LONDON — There can be no doubt that the film “An Inconvenient Truth,” compiled by former U.S. Vice President Al Gore, has struck a chord worldwide. Checking potential climate chaos and saving the planet from destruction are causes that have gripped the minds of people, especially young people, everywhere.
Unfortunately, while the Gore message provides plenty of material about which to worry deeply, it is not so good at telling nations, governments or individuals what they should actually do to prevent disaster. It leaves open the question as to what incentives are actually required to make people change their lifestyles radically, to change the whole path of industrialization and development and to reshape economic growth — and all for a very long-term objective that is by no means certain.
The reality is that change on a scale involving nothing less than controlling and altering the globe’s weather is going to require an even more compelling agenda than the Gore message if anything is to happen. If much less carbon is to be pumped into the already poisoned atmosphere above us, full cooperation will be required not just of the already industrialized world — which created the problem in the first place in past generations –but also of the developing countries struggling to lift their billions out of poverty and follow the path of economic growth.
It is not so easy to see why the poorer world, or countries like China and India that are at last beginning to take off, should do this. Their priority need is for cheap and plentiful energy, acquired as quickly as possible and by the easiest methods possible. That means burning a lot more coal, as well as oil and gas — the fossil fuels that the crusaders for carbon reduction fear the most.
The developing countries’ argument is therefore bound to be — and already is — that if the richer countries want to take a more expensive route from now on with renewable energy sources and innovative technologies, or if they want the poorer world to do the same, the richer countries should pay up.
However, to most populations, and the governments they elect, even in richer countries, the here-and-now problems of higher utility bills, more expensive gasoline, crime and terrorism and homeland security seem a lot more important than trying to change the climate 20 or 30 years ahead — which is when carbon cutting action now would have an impact.
In the developing world, where millions are worrying where their next meal will come from, carbon reduction must seem remote indeed.
This raises the question of whether the Gore appeal is ever going to be strong enough by itself to get results. Schemes may be multiplying for reducing carbon emissions in richer parts of the world, such as California or Western Europe. But that is not nearly enough. Can other more immediate incentives and arguments be mobilized to reinforce the climate security case, and start to achieve action on the necessary global scale?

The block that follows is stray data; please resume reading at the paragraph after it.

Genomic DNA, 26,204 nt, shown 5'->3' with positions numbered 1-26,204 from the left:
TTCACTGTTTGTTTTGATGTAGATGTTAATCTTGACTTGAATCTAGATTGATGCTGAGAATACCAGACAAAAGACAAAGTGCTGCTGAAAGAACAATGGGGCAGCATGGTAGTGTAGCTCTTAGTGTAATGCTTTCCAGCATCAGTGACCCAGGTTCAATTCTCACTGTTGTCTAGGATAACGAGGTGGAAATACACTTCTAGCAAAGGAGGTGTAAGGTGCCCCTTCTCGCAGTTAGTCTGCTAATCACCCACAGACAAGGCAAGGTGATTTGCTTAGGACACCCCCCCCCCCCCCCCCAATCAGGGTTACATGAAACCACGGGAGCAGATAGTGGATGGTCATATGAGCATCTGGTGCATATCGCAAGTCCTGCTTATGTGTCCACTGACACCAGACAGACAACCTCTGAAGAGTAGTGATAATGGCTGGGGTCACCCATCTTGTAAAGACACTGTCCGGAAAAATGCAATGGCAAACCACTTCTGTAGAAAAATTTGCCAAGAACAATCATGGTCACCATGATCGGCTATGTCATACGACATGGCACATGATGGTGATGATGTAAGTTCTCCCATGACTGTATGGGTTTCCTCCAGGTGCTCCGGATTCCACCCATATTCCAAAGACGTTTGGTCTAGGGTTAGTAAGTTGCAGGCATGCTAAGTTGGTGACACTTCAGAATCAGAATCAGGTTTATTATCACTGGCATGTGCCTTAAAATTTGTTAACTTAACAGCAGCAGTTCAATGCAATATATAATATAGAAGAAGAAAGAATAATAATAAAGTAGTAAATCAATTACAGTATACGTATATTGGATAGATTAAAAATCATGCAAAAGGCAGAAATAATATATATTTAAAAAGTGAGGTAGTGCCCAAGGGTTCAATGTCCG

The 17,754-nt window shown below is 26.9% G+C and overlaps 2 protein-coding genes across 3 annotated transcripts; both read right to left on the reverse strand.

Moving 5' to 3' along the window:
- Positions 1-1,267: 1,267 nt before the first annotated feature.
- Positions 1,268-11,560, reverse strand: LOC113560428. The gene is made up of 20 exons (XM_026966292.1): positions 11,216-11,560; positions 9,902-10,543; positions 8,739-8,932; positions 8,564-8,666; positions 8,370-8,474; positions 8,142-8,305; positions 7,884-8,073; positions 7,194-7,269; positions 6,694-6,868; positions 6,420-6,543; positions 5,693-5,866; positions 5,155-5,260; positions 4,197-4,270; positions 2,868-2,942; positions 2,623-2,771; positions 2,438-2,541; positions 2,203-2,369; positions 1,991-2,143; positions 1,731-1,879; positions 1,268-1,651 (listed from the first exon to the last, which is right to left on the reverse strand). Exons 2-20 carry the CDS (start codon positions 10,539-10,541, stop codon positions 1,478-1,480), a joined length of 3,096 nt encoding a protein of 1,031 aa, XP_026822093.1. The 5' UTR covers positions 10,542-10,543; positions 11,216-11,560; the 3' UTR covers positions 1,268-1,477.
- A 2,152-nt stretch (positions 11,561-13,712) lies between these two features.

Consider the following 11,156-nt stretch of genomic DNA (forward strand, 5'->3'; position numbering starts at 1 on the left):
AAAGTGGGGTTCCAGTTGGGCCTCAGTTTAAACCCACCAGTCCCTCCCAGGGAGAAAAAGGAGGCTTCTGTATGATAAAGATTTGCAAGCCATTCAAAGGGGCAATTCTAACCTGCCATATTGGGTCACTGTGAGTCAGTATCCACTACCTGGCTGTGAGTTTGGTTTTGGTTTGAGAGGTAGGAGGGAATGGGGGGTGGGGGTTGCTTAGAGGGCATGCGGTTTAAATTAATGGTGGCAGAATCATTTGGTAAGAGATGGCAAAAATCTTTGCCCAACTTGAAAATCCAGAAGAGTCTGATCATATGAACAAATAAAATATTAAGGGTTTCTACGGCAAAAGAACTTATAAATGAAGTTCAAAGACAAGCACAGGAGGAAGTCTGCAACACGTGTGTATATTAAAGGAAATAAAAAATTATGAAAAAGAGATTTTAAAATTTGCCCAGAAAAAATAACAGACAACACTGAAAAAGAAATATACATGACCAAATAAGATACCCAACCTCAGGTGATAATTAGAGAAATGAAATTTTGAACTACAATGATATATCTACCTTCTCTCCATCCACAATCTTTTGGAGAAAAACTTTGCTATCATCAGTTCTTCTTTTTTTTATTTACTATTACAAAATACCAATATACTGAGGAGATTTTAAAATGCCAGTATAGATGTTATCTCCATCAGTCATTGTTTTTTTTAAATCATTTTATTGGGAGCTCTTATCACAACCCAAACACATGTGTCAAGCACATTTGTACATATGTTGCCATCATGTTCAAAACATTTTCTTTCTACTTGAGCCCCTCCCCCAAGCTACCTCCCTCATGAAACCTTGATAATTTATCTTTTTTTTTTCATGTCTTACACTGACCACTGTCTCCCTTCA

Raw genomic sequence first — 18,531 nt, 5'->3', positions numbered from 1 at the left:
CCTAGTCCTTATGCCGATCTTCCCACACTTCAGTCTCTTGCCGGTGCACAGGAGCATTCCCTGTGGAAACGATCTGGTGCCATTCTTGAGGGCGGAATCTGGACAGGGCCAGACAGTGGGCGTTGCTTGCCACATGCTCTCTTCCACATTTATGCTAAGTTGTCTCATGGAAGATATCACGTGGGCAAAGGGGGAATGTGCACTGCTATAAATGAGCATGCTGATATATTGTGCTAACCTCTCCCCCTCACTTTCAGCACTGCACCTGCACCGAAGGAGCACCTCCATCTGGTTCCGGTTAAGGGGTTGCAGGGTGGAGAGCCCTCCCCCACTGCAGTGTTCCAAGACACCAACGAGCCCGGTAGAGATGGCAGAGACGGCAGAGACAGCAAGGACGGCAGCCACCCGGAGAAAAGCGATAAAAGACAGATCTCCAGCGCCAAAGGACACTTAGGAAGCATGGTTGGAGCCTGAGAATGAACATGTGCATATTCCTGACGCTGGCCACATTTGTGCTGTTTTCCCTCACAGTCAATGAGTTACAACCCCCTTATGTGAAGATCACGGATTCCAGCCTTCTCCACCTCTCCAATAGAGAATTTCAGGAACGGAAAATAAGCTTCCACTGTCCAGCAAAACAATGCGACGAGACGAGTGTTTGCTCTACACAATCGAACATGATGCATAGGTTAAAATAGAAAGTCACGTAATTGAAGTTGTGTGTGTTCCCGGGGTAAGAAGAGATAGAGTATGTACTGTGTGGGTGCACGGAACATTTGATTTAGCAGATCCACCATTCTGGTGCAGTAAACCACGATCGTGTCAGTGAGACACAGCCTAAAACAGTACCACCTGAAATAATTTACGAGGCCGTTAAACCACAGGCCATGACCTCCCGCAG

One powerfully reinforcing argument, with implications in a far shorter time period than climate change, is the need for energy security and reliability. This is something that China and India seek now, just as much as Europe and Japan. It is an issue that affects just about everybody in one form or another. Without cheap and reliable energy supplies, the developing world is going to find its progress completely blocked — as it nearly has been already by oil shocks and soaring fuel prices.
And the motivation operates not just in the poorer world. A recent opinion poll found that the biggest single concern in the United States is not climate change and greenhouse gases but the need for energy “independence” from imported oil and gas. In other words, Americans worry more about having to rely on oil from unstable regions, such as the Middle East or Venezuela, or even Mexico right next door, than about carbon emissions and weather violence — even after the Hurricane Katrina experience in New Orleans.
This may be completely unrealistic, since America, with its huge energy thirst, is always going to be dependent on the world energy supply chain. But it shows where the real worry points are.
The problem is that the two objectives — energy security now and climate security later — could conflict head-on instead of reinforcing each other — unless very carefully handled.
For example, increased energy security points directly toward burning a lot more gas and coal, and toward a big expansion of nuclear power worldwide. The first two of these alternatives are not at all carbon friendly; on the contrary, they guarantee much more carbon in the atmosphere.
The third option, nuclear power is very unfriendly in a different way, as it leads straight to weapons-grade uranium enrichment and to nuclear weapons — a path now being followed by North Korea — to the deep dismay of Japan and perhaps at last even China — and by Iran.
So somehow these sharply conflicting outcomes must be prevented and the twin aims of energy security and climate security made to work in the same direction, rather than against each other. Somehow a grand unity of aims and purposes must be crafted to mobilize full public support in the richer and poorer countries alike. And it must not lead to the kind of horrors threatened by Kim Jong Il or the fanatical mullahs of Iran.
This will need more than the appeal of Gore or the other low-carbon campaigners. It presents an enormous challenge of persuasion, eloquence and realism to which all the world’s leaders, whether at Group of Eight summits or at U.N. or other forums, have not yet risen.
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